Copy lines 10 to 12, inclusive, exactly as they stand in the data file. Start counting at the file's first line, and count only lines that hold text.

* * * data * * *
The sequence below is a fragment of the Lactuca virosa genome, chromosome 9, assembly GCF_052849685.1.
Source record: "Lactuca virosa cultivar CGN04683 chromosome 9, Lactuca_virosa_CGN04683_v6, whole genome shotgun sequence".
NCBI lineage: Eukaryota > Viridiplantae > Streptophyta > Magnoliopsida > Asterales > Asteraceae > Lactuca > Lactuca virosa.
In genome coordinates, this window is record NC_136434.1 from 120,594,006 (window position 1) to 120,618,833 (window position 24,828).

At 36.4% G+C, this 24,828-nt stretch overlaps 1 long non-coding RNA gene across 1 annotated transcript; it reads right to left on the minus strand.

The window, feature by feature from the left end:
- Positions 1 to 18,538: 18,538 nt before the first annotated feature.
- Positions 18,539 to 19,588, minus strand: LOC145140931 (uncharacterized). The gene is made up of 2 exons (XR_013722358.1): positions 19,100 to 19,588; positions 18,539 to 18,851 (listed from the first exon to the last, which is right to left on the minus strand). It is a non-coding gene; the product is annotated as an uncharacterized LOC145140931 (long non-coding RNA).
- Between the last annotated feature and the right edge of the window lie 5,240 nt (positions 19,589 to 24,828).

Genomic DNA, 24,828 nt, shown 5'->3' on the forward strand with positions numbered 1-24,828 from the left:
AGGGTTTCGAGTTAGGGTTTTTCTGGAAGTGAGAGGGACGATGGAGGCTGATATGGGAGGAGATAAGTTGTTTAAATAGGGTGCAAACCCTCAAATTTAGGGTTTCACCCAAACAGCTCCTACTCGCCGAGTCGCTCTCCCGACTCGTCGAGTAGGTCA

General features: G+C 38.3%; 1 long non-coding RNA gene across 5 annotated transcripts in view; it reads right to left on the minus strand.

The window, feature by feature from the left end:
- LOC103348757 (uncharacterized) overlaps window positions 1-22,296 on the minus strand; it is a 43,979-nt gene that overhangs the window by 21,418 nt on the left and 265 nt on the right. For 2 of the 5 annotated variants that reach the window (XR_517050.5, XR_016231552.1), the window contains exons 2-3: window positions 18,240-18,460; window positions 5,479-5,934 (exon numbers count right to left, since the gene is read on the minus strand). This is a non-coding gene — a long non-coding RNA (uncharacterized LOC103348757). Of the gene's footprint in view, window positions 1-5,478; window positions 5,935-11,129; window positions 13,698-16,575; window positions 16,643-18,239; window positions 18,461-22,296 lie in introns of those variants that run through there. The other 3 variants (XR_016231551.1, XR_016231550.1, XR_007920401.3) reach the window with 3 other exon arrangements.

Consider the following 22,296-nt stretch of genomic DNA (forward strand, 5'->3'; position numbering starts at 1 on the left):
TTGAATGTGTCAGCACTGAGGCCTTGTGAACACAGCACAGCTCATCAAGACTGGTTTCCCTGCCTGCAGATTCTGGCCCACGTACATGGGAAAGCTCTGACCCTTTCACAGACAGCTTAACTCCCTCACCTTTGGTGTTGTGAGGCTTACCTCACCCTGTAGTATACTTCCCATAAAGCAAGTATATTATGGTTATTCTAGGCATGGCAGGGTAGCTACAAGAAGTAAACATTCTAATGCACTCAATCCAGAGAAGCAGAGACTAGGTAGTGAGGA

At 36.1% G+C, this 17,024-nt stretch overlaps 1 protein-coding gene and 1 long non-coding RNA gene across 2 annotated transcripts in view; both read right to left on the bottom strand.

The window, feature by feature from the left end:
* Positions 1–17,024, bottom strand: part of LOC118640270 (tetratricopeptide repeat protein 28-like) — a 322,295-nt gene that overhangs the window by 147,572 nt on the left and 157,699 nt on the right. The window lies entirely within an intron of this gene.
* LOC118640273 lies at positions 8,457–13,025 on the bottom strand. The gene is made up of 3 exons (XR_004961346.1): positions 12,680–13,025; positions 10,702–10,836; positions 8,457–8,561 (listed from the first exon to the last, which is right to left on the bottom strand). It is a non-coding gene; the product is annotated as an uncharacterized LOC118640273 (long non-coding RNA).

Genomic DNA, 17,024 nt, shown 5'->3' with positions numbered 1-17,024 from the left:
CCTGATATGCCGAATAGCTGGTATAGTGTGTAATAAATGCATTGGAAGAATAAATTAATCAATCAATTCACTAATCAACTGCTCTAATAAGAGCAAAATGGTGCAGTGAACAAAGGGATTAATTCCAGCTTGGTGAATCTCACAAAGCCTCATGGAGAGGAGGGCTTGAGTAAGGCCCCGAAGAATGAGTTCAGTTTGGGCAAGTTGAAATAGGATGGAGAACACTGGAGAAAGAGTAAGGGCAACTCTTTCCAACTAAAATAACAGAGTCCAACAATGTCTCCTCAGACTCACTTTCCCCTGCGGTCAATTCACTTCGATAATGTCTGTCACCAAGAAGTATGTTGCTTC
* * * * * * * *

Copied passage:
Genomic DNA, 24,828 nt, shown 5'->3' on the forward strand with positions numbered 1-24,828 from the left:
AGGGTTTCGAGTTAGGGTTTTTCTGGAAGTGAGAGGGACGATGGAGGCTGATATGGGAGGAGATAAGTTGTTTAAATAGGGTGCAAACCCTCAAATTTAGGGTTTCACCCAAACAGCTCCTACTCGCCGAGTCGCTCTCCCGACTCGTCGAGTAGGTCA

General features: G+C 38.3%; 1 long non-coding RNA gene across 5 annotated transcripts in view; it reads right to left on the minus strand.